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    ah yes that explains the problems I have with my neck.............some of my ancestors were sent to the guillotine:laugh:
     
  18. Trish

    Trish Moderator Staff Member

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    And why I get seasick - at least one of my ancestors was transported on a convict ship to Australia, my dad was proud to discover!
     
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  19. Wonko

    Wonko Senior Member (Voting Rights)

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    I wonder if my cognitive problems could be put down to the guillotine? An increased spatial displacement of a few feet between the head and body of one of my ancestors, coupled with a temporal displacement of a couple of hundred years, might lead to a genetic predisposition to slow down processing a bit
     
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  20. Woolie

    Woolie Senior Member

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    I'm immediately suspicious of the results of this study, because they immediately break them down by gender without stating up-front that gender and gender interactions are likely to be important. My suspicion is that there were no overall effects, so they went fishing by comparing different parent-child gender combinations.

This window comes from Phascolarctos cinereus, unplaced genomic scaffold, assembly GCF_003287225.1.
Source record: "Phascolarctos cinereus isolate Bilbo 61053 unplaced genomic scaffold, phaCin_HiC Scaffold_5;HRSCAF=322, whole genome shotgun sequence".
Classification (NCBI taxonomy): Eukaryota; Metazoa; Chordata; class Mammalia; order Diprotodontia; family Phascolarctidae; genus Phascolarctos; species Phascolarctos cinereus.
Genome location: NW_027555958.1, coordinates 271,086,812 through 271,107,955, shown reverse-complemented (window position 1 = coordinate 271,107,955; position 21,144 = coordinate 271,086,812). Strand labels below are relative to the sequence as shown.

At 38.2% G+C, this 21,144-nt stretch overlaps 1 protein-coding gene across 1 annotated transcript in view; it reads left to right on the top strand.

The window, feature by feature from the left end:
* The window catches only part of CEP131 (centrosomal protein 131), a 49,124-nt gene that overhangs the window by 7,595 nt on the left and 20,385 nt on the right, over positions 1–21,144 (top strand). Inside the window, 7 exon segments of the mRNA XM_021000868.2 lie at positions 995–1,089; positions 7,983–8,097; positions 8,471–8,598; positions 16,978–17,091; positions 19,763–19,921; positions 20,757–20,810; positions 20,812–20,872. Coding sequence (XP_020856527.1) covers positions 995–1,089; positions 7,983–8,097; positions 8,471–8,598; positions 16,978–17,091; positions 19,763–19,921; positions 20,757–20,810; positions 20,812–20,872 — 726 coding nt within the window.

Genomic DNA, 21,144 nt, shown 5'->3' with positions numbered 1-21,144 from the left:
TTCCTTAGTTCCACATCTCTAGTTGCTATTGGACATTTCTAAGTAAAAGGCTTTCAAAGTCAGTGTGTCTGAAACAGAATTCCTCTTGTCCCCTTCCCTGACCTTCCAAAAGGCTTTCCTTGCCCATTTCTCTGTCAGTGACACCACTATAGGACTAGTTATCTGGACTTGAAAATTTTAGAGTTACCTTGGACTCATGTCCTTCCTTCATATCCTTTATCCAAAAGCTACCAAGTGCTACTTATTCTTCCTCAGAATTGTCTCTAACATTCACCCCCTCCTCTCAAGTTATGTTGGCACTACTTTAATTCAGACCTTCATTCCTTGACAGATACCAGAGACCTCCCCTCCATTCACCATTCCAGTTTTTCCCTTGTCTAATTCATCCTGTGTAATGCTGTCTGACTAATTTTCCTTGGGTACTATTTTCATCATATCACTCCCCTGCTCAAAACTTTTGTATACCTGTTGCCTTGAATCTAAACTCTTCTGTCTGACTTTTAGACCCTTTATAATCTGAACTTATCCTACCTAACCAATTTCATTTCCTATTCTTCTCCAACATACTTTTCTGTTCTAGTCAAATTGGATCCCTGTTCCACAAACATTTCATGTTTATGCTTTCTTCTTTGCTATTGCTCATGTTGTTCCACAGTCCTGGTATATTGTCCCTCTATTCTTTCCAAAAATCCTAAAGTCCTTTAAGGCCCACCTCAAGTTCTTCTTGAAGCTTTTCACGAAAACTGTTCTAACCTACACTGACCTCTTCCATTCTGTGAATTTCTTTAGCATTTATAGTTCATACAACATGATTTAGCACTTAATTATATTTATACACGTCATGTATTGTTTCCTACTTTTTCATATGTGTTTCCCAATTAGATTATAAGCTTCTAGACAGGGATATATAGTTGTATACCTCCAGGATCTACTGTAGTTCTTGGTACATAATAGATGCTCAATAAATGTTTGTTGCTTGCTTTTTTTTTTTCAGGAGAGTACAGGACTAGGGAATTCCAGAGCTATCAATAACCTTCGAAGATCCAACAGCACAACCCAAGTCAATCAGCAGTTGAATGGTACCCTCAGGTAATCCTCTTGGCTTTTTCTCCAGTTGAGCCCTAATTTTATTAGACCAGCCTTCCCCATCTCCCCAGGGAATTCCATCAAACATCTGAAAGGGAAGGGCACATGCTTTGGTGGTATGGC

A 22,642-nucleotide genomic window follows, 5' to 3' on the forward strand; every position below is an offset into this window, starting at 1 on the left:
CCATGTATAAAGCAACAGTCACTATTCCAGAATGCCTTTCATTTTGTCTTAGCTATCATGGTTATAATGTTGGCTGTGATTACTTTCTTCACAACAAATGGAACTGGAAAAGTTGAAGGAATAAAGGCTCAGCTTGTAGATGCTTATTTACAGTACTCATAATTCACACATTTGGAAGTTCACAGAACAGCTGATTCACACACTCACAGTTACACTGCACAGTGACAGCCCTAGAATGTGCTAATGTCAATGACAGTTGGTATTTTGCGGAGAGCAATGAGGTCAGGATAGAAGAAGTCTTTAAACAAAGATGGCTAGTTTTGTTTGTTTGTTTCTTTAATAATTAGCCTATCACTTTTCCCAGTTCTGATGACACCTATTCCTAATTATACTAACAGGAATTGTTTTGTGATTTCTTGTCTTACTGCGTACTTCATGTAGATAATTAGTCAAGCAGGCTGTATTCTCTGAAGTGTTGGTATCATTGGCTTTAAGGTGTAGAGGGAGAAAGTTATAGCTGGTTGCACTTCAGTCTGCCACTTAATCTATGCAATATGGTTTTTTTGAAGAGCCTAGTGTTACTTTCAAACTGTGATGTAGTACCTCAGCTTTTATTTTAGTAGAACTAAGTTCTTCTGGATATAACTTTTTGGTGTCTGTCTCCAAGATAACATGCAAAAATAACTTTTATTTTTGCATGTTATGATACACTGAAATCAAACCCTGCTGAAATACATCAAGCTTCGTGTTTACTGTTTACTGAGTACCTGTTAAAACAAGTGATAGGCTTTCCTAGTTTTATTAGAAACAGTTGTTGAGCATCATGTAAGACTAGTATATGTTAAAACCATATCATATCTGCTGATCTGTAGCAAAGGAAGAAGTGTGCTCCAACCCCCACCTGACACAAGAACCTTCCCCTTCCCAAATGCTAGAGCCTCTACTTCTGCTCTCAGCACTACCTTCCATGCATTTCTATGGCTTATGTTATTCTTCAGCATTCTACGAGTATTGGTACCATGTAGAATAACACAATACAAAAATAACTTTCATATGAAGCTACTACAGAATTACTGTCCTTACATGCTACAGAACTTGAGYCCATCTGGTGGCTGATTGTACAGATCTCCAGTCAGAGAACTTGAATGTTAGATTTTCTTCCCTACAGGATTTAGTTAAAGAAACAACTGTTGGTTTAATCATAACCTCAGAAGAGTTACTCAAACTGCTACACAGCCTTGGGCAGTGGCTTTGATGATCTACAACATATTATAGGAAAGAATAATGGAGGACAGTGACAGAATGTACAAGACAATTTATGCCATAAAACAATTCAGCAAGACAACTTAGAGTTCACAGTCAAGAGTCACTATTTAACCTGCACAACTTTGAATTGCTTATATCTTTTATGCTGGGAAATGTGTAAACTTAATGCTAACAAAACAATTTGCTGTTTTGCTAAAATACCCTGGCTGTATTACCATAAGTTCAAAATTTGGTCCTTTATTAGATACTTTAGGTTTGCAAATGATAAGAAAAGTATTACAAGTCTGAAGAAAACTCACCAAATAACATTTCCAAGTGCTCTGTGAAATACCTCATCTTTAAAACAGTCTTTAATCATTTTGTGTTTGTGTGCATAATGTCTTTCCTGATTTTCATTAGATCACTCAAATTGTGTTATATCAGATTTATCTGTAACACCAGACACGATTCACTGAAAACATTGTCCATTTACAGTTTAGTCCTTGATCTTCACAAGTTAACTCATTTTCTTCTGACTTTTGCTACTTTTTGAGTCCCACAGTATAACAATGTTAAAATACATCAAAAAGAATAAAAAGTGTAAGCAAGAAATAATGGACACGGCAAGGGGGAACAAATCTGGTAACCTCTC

Oh, and what @Sarah said. Not at all relevant to genes and epigenetics. Its nothing to do with that.

    I get an overwhelming sense here that the research question asked should simply never have been asked. Its just a cute idea, and not ready for testing until you can at least come up with a reasonable theoretical model as to what one might expect to see, what mechanisms are at play, and how that might be affected by other relevant factors (which, by the way, are NOT just gender, but also socioeconomic class and a hundred others). Its just a waste of time and money.
     
    Last edited: Sep 23, 2018